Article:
Strangers usually won’t invest significantly with you or your mission. They don’t know you well enough to trust you.
Friends, though, are much more apt to invest with you. They know you well, are invested in their relationship with you, and they believe in you and your mission.
When institutions plan for ambitious campaigns or other major gift efforts, one point of conventional wisdom states that the advancement team will need to focus on identifying strangers and making them into friends.
The thinking here is simple: The institution’s current and past major gift donors are too tired, too old, or simply “tapped out.” The institution can’t count on them to make the proposed campaign a success. Strangers with the capacity to make significant investments, therefore, will need to be identified and cultivated into friends if goals are to be achieved.
Within the context of this conventional thinking, it is not uncommon for a good amount of creative capital and other resources to be spent on the work of identifying strangers. For instance, we ask Board members who they might introduce to us. We search for new foundations who might fund our priorities. We talk with current major donors about their personal and professional networks. We conduct electronic wealth screens. All in an attempt to find our next big donor.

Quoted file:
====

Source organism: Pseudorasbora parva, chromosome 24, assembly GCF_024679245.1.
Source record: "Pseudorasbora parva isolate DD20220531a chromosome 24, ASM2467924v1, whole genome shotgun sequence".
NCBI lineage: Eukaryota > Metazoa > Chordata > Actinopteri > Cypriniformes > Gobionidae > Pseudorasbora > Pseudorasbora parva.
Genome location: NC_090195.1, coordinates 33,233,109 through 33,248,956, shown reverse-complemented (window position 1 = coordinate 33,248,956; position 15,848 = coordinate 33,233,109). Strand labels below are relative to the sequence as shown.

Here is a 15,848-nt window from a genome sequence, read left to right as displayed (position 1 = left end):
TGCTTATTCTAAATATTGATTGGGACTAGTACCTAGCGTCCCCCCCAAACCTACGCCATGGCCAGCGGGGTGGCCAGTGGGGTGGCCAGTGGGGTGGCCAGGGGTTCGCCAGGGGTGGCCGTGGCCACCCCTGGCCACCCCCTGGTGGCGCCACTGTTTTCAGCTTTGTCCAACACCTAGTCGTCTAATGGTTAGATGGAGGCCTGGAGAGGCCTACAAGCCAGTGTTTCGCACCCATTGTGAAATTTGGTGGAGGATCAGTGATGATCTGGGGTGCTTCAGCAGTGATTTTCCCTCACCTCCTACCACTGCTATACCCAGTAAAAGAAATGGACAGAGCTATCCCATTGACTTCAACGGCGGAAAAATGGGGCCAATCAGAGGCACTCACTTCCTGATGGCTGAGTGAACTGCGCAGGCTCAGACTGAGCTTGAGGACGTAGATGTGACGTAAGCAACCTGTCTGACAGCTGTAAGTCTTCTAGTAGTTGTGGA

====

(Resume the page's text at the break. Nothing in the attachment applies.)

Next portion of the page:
And this is important work.
The problem with conventional thinking, though, is that we often don’t pause to question its veracity.
What if we spent as much creative energy and resources on strategizing how to better engage and delight our current friends as we do seeking out strangers? In most situations, characterizing your current and past major donors as too tired, too old, or “tapped out,” is inaccurate. They may very well be bored and disinterested. But you can change that.